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Revisiting the 10 Practices of Just Peacemaking Theory

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Among the many lasting contributions of my teacher and friend, Glen Stassen, his approach to just peacemaking may be the most important.

Just peacemaking was Glen’s name for effective practices in civil and international life that reduce and resolve conflicts without violence.

On his own and with others, Glen worked to name these practices, show how they work in the real world, offer examples and advocate for their implementation where needed.

What follows is my brief rendering of Stassen’s final list of 10 just peacemaking practices, with examples that he liked to cite.

  1. Support nonviolent direct action.

Nonviolent direct action occurs when citizens confront injustice through peaceful public protests and other resistance strategies, including boycotts and strategic noncooperation.

Effective nonviolent direct-action campaigns often force recalcitrant governments (and sometimes other powers, like corporations) to enter into dialogue with those victimized by injustice and eventually to change unjust policies.

They do so without a resort to force that might tempt the state to gun down dissenters.

Nonviolent direct action as practiced effectively by Mohandas Gandhi in India and Martin Luther King Jr. in the United States has spread around the world.

Practitioners helped end dictatorships in the Philippines, bring about nonviolent anti-Communist revolutions in Poland, East Germany and Central Europe, and spur democratic change in Latin America, South Africa and many other regions.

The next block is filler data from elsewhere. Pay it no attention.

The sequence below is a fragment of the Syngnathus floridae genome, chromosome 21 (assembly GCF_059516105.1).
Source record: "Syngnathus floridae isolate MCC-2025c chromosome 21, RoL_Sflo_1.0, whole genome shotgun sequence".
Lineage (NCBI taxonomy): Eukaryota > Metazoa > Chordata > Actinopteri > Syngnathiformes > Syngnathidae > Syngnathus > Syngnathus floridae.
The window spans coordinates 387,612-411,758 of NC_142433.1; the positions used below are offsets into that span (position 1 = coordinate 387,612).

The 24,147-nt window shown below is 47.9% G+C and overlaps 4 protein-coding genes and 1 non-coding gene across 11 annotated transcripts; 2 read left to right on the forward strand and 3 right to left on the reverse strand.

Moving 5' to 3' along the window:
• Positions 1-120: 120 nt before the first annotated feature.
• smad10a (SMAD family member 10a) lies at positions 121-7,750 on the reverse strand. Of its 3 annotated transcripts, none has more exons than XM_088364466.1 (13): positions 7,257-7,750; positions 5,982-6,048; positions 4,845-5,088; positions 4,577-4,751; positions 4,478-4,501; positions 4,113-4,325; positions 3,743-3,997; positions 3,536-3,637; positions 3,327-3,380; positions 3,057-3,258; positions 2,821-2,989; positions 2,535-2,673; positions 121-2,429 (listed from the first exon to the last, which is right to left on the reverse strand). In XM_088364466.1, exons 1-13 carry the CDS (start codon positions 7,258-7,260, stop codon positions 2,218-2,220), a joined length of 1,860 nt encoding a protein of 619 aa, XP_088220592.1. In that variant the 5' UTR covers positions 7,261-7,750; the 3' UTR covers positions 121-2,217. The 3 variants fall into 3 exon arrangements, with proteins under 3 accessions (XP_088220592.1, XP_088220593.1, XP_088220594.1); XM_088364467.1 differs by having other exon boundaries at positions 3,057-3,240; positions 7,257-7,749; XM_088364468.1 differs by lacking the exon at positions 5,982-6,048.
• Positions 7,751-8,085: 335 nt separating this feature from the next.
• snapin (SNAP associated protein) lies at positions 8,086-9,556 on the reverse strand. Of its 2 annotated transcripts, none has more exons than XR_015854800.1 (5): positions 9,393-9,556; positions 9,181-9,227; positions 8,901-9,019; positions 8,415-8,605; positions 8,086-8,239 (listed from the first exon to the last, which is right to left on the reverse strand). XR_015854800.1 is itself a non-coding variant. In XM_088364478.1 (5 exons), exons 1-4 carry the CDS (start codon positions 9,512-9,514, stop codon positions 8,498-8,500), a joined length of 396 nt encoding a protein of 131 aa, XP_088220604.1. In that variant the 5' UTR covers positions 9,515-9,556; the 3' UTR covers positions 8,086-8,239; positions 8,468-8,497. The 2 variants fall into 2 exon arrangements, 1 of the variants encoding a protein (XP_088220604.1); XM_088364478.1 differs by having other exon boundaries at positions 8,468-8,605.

1. Take independent initiatives to reduce threat.

Independent initiatives are unilateral measures taken by one side of a conflict situation, designed to decrease the threat and distrust that undermine support for negotiated solutions.

They (1) are visible and verifiable actions, not mere promises; (2) are accompanied by an announcement that their purpose is to decrease threat and distrust and to invite reciprocation; (3) do not leave the initiator weak but strong because the initiator is perceived by onlookers as holding the moral and strategic high ground; (4) do not wait for the slow process of negotiations; (5) have a timing announced in advance that is carried out regardless of the other side’s bluster or response; (6) come in a series: if the other side fails to reciprocate, small initiatives continue in order to keep inviting reciprocation.

For example, the strategy of independent initiatives freed Austria from Soviet domination in the 1950s; produced the Atmospheric Test Ban Treaty of 1963 after Presidents Eisenhower and Kennedy halted atmospheric testing unilaterally; achieved dramatic reductions in nuclear weapons via the series of initiatives by Soviet President Gorbachev and the U.S. Congress, and then President George H. W. Bush; and led to breakthroughs by adversaries in Northern Ireland, eventually leading to the end of decades of guerrilla war there.

  1. Use cooperative conflict resolution.

The idea of cooperative conflict resolution is that the sides together cooperate to resolve a conflict in a manner at least reasonably satisfactory to the parties involved.

The realism is that if either party is unsatisfied, then both parties suffer because the conflict will fester.